Yellowstone report

Discussion in 'Fly Fishing Forum' started by Kent Lufkin, Jul 25, 2004.

  1. Kent Lufkin Remember when you could remember everything?

    Posts: 7,136
    Not sure
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    I got back last weekend from my first visit to the Holy Water of Yellowstone National Park to an absolute shit-storm here at work and so have not had time to write a proper report until now. For those of you who have not been there, the park is massive (3400 square miles) and besides roads, shows almost no other sign of impact by man. No fences, no telephone or power poles, no cell towers. Just wide open spaces with meadows stretching nearly as far as the eye can see.

    The critters are absolutely oblivious to the all-too-frequent traffic jams as overweight tourists in skin-tight shorts and shirts ignore the warnings not to approach the animals as they try to get within yards or even feet of bored elk, bison or even coyotes, dead-set on capturing a Kodak moment to send to Aunt Martha back in Sioux Falls. One afternoon we got caught up in a snarl with a ranger and ambulance at its nucleus, loading a woman on a gurney who had ignored the cars trying to thread their way through the vehicles parked haphazardly in the middle of the road. Camera to eye, she had wandered right into the path of an oncoming minivan whose driver was likewise distracted by the same bull elk. Their sad, violent encounter probably ruined both of their summers.

    Ours was a family vacation with three other families, all of us with kids of a similar age. Since the park is so huge, most of our days were spend slowly driving from one spot to another to see Old Faithful and the geyser basin, the Grand Canyon, Mammoth, the Fishing Bridge, etc.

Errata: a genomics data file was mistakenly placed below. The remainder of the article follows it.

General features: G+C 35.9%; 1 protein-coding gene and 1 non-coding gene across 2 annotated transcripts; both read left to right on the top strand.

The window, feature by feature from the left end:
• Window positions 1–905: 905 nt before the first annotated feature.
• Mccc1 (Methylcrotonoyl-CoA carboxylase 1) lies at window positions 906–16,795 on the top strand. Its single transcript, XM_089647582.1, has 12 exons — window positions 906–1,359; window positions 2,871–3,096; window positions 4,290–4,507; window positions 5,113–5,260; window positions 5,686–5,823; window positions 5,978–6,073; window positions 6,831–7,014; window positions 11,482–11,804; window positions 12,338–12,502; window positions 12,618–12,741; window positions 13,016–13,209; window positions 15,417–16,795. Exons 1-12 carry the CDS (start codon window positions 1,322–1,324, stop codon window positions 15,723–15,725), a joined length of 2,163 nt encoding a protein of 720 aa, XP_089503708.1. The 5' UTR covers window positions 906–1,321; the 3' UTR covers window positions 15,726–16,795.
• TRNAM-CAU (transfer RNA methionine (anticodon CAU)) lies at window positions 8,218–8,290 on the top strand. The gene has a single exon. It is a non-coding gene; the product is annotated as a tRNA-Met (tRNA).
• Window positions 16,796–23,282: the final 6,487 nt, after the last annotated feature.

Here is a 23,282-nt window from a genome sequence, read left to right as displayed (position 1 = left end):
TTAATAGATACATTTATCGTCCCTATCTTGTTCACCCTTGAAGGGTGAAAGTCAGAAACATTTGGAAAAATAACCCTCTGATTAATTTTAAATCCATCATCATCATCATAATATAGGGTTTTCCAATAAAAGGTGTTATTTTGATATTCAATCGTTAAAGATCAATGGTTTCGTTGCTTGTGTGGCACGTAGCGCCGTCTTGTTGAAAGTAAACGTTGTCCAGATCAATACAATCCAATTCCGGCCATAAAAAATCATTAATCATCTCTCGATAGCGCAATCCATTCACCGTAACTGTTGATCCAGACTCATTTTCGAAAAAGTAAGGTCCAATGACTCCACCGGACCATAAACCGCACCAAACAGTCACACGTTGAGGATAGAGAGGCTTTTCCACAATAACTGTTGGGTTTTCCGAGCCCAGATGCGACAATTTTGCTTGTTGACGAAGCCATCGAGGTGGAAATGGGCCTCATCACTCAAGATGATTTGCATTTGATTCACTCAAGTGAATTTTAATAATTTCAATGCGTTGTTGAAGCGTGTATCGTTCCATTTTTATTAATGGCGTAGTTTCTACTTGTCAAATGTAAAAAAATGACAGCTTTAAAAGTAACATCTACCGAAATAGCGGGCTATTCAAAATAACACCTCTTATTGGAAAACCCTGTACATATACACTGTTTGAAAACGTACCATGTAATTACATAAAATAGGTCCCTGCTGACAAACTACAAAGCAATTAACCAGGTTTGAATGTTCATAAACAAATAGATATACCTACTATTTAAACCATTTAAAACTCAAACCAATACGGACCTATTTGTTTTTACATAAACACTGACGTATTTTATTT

By now, it should be dawning on the perceptive reader that our agenda of sightseeing day trips and evening feasts left precious little time for moi to fish. As fun as it was to explore the park and see the sights, sadly the fishing left a lot to be desired, both in terms of quantity and quality.

    Fishing the Madison near our campground at Madison Junction and the upstream confluence of its two tributaries, the Gibbon and Firehole, several hours of pitching dries and nymphs brought just two little (~6") fish to hand. Another early morning further up the Gibbon in the canyon produced even more disappointing results, despite being some of the most gorgeous water I've ever seen. The lights were on but no one seemed to be home.

    Finally on Wednesday, I was able to sneak off with a friend and fish further upstream in Gibbon Meadows. A leisurely, spring creek as it meanders through a huge meadow, the Gibbon reluctantly gave up a handful of browns to 14" and a couple of 10 to 12" brookies, all to a size 18 Griffith's Gnat, dead drifted against a cutbank or over a submerged rock or log.

    Despite daytime temps in the high 80s and low 90s, there was almost no sign of any hatch activity or the famous terresterials, even in the evenings. Who knows where the bugs went?

    A final trip to the NE corner of the park let me play in Soda Butte Creek for an all-too-short hour one sweltering 90ยบ afternoon, fighting off biting deer flies the size of small birds. The creek was gorgeous with wide gravel banks although slightly off-color with visibility of perhaps just 6 feet.